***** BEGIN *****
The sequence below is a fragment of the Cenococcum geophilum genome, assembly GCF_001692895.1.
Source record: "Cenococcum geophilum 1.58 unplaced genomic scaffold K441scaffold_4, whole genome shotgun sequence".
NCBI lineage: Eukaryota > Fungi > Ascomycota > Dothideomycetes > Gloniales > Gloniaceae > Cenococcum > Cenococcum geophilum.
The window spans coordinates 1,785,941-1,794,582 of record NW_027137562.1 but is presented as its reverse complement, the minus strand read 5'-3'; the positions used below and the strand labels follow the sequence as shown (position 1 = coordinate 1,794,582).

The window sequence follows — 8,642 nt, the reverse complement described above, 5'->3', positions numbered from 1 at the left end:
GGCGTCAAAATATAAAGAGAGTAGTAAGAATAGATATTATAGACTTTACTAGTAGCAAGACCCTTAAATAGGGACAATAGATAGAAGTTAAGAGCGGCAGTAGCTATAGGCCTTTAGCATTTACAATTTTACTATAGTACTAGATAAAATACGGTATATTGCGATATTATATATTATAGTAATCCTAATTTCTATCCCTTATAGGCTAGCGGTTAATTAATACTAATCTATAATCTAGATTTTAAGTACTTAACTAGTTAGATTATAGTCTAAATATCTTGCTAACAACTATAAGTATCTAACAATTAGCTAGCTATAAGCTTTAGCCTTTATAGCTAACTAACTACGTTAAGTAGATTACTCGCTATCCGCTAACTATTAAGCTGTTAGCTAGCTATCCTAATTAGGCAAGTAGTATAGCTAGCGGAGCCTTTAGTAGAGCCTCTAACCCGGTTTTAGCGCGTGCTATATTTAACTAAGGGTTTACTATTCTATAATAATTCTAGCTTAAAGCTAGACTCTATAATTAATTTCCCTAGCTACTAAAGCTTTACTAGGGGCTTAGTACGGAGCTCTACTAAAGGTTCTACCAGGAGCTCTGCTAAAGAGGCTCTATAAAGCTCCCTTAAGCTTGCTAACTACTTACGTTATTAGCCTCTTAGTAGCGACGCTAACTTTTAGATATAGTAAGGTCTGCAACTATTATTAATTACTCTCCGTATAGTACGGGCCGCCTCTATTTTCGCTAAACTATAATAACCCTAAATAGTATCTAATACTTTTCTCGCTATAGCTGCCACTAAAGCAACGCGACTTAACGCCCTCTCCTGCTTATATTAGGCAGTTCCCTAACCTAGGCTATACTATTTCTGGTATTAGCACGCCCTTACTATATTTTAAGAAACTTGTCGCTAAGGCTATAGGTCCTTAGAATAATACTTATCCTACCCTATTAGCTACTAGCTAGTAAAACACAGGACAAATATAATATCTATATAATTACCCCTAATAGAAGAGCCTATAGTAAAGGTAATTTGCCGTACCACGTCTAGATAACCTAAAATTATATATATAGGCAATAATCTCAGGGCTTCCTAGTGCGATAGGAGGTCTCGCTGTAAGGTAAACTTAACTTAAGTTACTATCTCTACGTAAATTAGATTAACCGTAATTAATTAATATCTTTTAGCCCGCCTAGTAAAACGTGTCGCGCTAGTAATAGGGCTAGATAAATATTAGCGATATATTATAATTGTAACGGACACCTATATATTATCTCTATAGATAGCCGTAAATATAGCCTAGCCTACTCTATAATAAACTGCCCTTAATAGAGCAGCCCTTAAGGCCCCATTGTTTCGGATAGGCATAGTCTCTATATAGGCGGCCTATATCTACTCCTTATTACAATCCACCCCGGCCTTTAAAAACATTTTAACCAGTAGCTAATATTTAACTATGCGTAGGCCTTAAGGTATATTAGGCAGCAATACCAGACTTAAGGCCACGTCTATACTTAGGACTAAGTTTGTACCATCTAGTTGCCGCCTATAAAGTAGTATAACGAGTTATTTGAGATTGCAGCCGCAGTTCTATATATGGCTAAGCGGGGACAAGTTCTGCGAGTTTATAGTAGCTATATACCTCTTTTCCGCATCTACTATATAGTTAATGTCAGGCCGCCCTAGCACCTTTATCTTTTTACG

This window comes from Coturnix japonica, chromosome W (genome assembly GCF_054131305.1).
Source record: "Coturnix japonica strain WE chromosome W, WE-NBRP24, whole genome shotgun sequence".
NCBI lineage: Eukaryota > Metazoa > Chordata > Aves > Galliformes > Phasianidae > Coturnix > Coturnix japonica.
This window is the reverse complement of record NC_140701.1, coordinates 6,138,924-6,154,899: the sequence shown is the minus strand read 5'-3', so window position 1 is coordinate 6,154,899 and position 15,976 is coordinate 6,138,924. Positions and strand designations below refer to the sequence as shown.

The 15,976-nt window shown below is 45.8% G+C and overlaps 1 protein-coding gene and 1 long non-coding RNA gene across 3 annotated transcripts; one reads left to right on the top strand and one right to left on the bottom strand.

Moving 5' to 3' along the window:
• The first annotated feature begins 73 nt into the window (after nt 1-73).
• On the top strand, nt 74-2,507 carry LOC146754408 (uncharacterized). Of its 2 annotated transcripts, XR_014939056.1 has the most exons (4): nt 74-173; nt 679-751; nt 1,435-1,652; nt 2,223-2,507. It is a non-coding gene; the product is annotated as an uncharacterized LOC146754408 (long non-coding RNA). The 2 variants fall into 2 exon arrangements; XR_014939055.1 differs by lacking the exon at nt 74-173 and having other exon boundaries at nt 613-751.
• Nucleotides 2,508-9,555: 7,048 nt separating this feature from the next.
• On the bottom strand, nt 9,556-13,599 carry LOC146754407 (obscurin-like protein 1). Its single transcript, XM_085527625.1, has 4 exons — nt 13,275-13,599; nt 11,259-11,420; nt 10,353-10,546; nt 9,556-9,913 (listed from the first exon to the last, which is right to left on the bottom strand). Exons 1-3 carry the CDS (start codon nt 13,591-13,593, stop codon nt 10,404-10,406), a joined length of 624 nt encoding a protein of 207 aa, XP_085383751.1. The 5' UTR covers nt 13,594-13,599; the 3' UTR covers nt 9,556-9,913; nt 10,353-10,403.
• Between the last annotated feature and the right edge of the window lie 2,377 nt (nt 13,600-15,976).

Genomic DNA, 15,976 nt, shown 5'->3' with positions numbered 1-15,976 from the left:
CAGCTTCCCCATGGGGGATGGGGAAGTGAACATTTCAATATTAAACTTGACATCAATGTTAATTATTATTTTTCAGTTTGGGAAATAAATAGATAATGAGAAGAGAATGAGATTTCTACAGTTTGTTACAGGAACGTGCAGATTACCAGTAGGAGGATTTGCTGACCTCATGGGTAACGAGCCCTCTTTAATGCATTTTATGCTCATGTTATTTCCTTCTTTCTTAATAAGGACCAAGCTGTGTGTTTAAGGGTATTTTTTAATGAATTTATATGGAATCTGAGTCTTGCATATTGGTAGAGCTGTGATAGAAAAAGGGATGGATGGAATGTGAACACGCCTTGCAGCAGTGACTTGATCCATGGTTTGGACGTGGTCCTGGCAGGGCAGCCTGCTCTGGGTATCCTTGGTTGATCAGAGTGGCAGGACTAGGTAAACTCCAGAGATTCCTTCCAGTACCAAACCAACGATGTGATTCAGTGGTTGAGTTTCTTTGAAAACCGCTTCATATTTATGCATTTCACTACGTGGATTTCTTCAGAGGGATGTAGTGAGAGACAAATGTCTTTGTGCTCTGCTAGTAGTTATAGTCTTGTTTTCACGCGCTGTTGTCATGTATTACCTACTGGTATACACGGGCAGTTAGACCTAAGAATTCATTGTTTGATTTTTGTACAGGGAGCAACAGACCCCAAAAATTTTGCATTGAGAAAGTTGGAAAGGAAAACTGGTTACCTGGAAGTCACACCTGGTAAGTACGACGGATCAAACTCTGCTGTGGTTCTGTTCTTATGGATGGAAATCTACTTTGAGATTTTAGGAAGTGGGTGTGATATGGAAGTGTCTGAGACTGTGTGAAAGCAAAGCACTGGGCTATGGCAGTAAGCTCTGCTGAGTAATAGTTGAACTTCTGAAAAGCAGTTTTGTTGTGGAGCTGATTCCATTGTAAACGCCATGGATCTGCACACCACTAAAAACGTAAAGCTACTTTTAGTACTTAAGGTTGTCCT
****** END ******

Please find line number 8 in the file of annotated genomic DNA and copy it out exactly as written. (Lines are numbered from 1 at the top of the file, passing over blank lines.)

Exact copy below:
Source record: "Coturnix japonica strain WE chromosome W, WE-NBRP24, whole genome shotgun sequence".